Seattle, Washington

On August 10 th and 11 th , a Project Phoenix gathering was held in Seattle at the Ravenna-
Eckstein Community Center. Sixty people primarily from the Seattle area attended. Like most
Project Phoenix events, this one featured lots of deep sharing and emotional breakthroughs. In
addition, a number of the participants felt that long-held resentments were washed away and
heavy experiences of the past were shared and released.
The program began with dinner on Friday evening and a welcome from the local organizers
David Burgess and Irvin Granstrom. The Project Phoenix staff were introduced followed by a
riveting presentation by David Young about the Games We Play. He described how we often
live according to scripts in our own mind that are based on our pre-conceived ideas about who
we are and how we behave. Also, the participants were led in exercises to create awareness as
to the variety of listening styles that are used in daily life. The purpose is to allow everyone to
engage in actual listening over the course of the weekend. In addition, David shared about the
difference between Mind-Body unity and Heart-Body unity. This was an eye-opening revelation
for many of the attendees and enabled some to re-evaluate their primary method of
connecting with themselves internally.
Saturday began with breakfast and family groups sharing about what they learned or
experienced the night before. After breakfast, the next activity was called Honoring the
Generations. In this exercise, the group divides into youngers and elders and each group
answers a series of questions designed to allow expression of feelings primarily about the other
generation. After much enthusiastic sharing, the generational groups re-convene and each
conveys the content they came up with with the other group. The results are often surprising
and revelatory.
Honoring the Generations is followed by a series of four testimonies called Through Our Lens.
These testimonies are often raw, honest, and gut-wrenching as those chosen to speak reveal
their experiences growing up in the Movement or trying to be a good parent and also a faithful
member at the same time. There are testimonies from both male and female members of both
the young and elder generations. In this case, the brave speakers were Kieran Calavan, Sandra
Lowen, David Wolfenberger, and Jessica Sattinger. Each revealed incredible challenges and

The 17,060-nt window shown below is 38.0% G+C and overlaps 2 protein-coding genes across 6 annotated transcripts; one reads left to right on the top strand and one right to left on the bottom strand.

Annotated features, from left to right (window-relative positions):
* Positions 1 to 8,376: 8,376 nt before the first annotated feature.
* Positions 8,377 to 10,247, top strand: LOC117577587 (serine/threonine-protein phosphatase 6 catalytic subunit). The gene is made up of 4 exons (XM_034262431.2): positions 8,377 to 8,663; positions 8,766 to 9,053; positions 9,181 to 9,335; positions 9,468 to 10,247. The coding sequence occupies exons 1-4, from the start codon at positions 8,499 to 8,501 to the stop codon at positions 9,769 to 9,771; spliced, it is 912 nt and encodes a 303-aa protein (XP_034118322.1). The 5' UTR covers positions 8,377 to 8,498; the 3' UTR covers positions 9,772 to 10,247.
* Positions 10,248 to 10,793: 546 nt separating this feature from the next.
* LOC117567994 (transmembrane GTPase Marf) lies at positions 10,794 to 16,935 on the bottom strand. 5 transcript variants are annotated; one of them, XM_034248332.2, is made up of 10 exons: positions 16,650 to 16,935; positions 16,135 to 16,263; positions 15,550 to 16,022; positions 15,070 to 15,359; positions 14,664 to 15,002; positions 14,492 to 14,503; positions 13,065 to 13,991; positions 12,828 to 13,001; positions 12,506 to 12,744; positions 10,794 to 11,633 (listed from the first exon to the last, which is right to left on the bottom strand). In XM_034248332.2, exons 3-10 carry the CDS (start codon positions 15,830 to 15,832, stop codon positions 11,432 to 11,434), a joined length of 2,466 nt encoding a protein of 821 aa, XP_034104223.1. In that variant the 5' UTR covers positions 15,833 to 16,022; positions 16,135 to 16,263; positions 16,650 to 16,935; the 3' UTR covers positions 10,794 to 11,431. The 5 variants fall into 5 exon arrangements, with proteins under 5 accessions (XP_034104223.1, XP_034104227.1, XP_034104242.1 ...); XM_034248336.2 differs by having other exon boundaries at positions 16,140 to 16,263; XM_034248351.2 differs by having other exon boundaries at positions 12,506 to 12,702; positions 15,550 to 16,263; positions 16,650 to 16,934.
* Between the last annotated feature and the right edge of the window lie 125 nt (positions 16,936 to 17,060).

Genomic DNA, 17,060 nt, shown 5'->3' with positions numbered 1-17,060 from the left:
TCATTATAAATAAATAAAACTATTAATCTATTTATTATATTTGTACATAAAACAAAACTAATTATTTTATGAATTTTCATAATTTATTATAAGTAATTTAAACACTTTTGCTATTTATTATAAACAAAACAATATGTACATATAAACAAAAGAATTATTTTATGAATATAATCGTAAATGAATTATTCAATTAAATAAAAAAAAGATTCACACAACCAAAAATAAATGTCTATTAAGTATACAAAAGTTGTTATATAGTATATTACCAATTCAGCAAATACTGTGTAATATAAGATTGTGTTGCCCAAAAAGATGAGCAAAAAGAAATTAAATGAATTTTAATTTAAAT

amazing experiences leading to healing and a deep connection with family and their faith.
Based on the vulnerability exhibited by the four people sharing their testimony, each
participant was given time to share within their family group a similar testimony of their own
life. The atmosphere is one of safety and respect enabling many of those present to express

things from their lives that they have perhaps never shared before. A box of Kleenex was on
every table as tears were flowing through this section of the program.
Following this deep and meaningful session, it was time for lunch and some light-hearted
game playing time. The game played was called Fish Bowl and it involved teams of participants
giving clues and performing charades to get teammates to guess words and phrases. This
session is always a time of laughter and fun for everyone!
In the afternoon, there were three more sessions. The first was a reading from a speech by
the founder of our movement Rev. Sun Myung Moon. The speech goes into detail about the
importance of loving each other as a fundamental lifestyle that leads to the experience of a
heavenly life. Second, was an exercise called Community Weaving where participants mingle
with the purpose of sharing a need and helping others who may have a need. This exercise
often enlightens people to understand that there are tremendous resources in their own
community and the key is communication and trust.
Finally, the last session of the afternoon is called Going Deeper. This is where two individuals
answer questions from each other in front of the whole room and go through a process of
reconciliation and mutual understanding. In this case, Ella and Sonia Byrne courageously
addressed a number of the issues that had kept them at odds over the years and in sharing
honestly were able to open the doors for greater communication and a deeper relationship
going forward. Everyone could experience their sincerity and love for each other as they dealt
with difficult issues.
Dinner followed, and the program concluded with family group appreciations and testimonies
from people who shared with the entire group. The appreciation exercise is an activity that
people rarely experience in daily life. To be appreciated by a group of people, as well as
expressing appreciation for someone else in a very specific and heartfelt way is very validating
and uplifting.
The evening closed with an online survey so that everyone could share reflections and
suggestions to improve the program in the future. The survey results indicated that for many,
this was an incredibly valuable opportunity to understand themselves more deeply and to make
better connections with others in the community—especially across the generational divide.
After church on Sunday, a meeting was held for those who wanted to continue the inspiration
and connection from the weekend on a regular basis. A group was formed to organize an
upcoming follow-up event. Most communities who experience a Project Phoenix event have
chosen to continue with monthly gatherings to practice the listening and communication skills
and to maintain and deepen the personal relationships forged in the meeting.
A big thank you to the leaders and members of the Seattle community for hosting the Project
Phoenix staff and welcoming us to the city!!

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